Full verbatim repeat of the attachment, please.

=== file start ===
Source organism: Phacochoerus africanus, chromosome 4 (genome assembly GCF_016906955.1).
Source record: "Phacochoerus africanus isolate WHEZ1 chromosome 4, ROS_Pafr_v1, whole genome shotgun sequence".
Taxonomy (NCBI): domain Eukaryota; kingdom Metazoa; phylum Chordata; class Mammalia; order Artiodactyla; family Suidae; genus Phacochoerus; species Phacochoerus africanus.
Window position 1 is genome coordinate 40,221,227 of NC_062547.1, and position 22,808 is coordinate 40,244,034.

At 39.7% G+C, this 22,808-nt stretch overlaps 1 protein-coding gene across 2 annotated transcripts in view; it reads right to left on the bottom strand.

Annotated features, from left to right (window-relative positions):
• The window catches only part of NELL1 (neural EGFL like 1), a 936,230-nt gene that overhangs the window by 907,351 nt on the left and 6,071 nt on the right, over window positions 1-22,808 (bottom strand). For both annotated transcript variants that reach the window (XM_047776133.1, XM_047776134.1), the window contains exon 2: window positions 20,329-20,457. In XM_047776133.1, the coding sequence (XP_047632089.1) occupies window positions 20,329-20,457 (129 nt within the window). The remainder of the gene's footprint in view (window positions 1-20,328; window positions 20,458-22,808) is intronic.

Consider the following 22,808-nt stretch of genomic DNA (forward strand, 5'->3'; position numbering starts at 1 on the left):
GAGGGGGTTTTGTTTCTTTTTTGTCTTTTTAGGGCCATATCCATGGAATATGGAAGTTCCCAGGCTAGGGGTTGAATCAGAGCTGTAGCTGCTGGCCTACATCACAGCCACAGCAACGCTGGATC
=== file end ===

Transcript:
Source organism: Phacochoerus africanus, chromosome 4 (genome assembly GCF_016906955.1).
Source record: "Phacochoerus africanus isolate WHEZ1 chromosome 4, ROS_Pafr_v1, whole genome shotgun sequence".
Taxonomy (NCBI): domain Eukaryota; kingdom Metazoa; phylum Chordata; class Mammalia; order Artiodactyla; family Suidae; genus Phacochoerus; species Phacochoerus africanus.
Window position 1 is genome coordinate 40,221,227 of NC_062547.1, and position 22,808 is coordinate 40,244,034.

At 39.7% G+C, this 22,808-nt stretch overlaps 1 protein-coding gene across 2 annotated transcripts in view; it reads right to left on the bottom strand.

Annotated features, from left to right (window-relative positions):
• The window catches only part of NELL1 (neural EGFL like 1), a 936,230-nt gene that overhangs the window by 907,351 nt on the left and 6,071 nt on the right, over window positions 1-22,808 (bottom strand). For both annotated transcript variants that reach the window (XM_047776133.1, XM_047776134.1), the window contains exon 2: window positions 20,329-20,457. In XM_047776133.1, the coding sequence (XP_047632089.1) occupies window positions 20,329-20,457 (129 nt within the window). The remainder of the gene's footprint in view (window positions 1-20,328; window positions 20,458-22,808) is intronic.

Consider the following 22,808-nt stretch of genomic DNA (forward strand, 5'->3'; position numbering starts at 1 on the left):
GAGGGGGTTTTGTTTCTTTTTTGTCTTTTTAGGGCCATATCCATGGAATATGGAAGTTCCCAGGCTAGGGGTTGAATCAGAGCTGTAGCTGCTGGCCTACATCACAGCCACAGCAACGCTGGATC